Jonathan Wood is an Englishman in New York. There’s a story in there involving falling in love and flunking out of med school, but in the end it all worked out all right, and, quite frankly, the medical community is far better off without him, so we won’t go into it here. His debut novel, No Hero was described by Publisher’s Weekly as “a funny, dark, rip-roaring adventure with a lot of heart, highly recommended for urban fantasy and light science fiction readers alike.” Barnesandnoble.com listed it has one of the 20 best paranormal fantasies of the past decade, and Charlaine Harris, author of the Sookie Stackhouse novels described it as, “so funny I laughed out loud.” His short fiction has appeared in Weird Tales, Chizine, and Beneath Ceaseless Skies, as well as anthologies such as The Book of Cthulhu 2 and The Best of Beneath Ceaseless Skies, Year One.
I love me some good old-fashioned Lovecraftian fiction. The tentacled horrors rising out of the night. The screams. The recognition of our insignificance in the face of a vast, uncaring universe. Part of the beauty of H. P. Lovecraft’s vision of horror is how alien his monsters are. Their motives are totally beyond our ken. We cannot ever hope to understand them. There is an implacability to them that we can never hope to conquer.
Writing the first book in my series, No Hero, I knew that was what I wanted. I wanted some poor bewildered sap wandering into a nightmare of unknowable alien-nees. An unfathomable monstrosity that would assault his body and his sanity. Part is simply because that book isn’t about the bad guy, it’s about doing terrible things to a protagonist, and seeing what’s left of him when he comes out the other end. But I’d be lying if I didn’t say that some of it is because, “Squee! Tentacles!”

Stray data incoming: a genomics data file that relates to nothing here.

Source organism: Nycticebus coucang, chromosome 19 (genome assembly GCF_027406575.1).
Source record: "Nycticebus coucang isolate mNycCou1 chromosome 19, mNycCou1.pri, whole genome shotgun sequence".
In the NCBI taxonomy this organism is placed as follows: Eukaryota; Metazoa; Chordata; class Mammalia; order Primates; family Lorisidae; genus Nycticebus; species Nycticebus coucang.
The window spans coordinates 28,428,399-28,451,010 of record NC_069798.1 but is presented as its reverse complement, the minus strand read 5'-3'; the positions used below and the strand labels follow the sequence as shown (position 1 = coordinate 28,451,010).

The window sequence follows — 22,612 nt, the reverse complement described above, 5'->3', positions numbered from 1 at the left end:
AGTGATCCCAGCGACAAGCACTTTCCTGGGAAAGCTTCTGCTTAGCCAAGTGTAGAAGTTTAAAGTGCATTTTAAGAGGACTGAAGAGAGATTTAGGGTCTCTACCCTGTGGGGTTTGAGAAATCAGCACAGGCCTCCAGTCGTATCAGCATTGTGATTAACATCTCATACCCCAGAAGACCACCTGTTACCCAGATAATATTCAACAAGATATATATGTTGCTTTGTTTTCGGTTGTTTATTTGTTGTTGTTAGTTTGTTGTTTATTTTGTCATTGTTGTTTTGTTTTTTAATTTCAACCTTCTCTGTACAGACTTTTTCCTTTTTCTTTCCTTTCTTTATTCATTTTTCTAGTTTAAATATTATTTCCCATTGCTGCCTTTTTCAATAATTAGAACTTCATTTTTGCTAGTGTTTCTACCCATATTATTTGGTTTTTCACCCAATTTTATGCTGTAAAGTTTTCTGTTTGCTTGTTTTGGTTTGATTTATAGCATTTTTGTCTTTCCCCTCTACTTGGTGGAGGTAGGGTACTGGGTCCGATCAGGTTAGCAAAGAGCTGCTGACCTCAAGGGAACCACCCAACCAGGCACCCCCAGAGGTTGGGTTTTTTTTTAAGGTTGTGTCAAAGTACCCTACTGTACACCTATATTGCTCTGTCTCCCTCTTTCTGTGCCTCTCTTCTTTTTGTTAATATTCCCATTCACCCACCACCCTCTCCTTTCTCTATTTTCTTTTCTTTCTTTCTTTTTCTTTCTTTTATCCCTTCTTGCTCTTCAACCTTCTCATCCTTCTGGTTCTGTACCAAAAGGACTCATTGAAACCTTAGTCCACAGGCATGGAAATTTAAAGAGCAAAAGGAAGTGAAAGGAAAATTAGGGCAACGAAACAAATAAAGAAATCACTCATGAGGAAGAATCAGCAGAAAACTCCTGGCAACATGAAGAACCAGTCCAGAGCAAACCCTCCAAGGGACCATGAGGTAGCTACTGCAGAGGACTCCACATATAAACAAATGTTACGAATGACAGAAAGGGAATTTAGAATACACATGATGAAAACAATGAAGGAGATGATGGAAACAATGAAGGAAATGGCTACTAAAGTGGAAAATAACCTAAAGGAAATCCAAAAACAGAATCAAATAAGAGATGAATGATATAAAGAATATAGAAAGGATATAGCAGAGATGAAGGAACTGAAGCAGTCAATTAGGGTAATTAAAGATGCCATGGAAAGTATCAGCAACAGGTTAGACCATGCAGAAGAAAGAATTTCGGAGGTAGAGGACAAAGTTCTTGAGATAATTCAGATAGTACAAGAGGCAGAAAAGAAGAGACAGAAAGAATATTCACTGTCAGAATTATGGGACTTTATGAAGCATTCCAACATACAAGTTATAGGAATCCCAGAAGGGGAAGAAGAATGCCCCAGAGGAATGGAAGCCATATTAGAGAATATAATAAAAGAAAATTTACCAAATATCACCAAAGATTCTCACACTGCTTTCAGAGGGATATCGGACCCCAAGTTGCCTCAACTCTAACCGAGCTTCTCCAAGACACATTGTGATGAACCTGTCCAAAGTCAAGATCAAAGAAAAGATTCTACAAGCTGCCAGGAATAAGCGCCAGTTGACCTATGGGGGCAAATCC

But recently, heading into book 3, Anti-Hero, nameless horrors didn’t really feel like they’d cut it any more. My protagonists, Arthur, has gone through the fire, he’s been forged. To say something interesting with him, requires an opposing force with a few more motives.
At the other end of the villain spectrum to nameless Lovecraftian horrors (because everybody has a villain spectrum, right?) lies Magneto. Magneto is a villain so relatable, he has trouble even staying a villain. This is a man who has seen the worst humanity has to offer, and now he simply wants to defend his people. Magneto’s plight makes every story he’s a part of just a little more poignant. It makes taking him down a little harder. And you can’t help but feel every time the X-Men take him down they lose a little part of themselves along the way. It’s a set-up that’s fueled decades of comics.
With Anti-Hero, I’ve tried to take the Magneto route. And, I’ve got to say, I sort of loved it. Writing about an antagonist who stood for something, who has a relatable goal, let me take the focus off my protagonist and put it onto an issue. It let me write about something more than one man’s journey. But in doing that it also let me write more clearly about my protagonist. Because it forced him to make ugly choices, to really decide, three books into the series, about heroism, about what sort of hero he wanted to be.
I’m never going to stop loving nameless horrors. I’m never going to get tired of watching characters railing against unquenchable darkness. But at the same time, if they can be doing it because of some godawful moral compromise, I’m going to be far happier about it.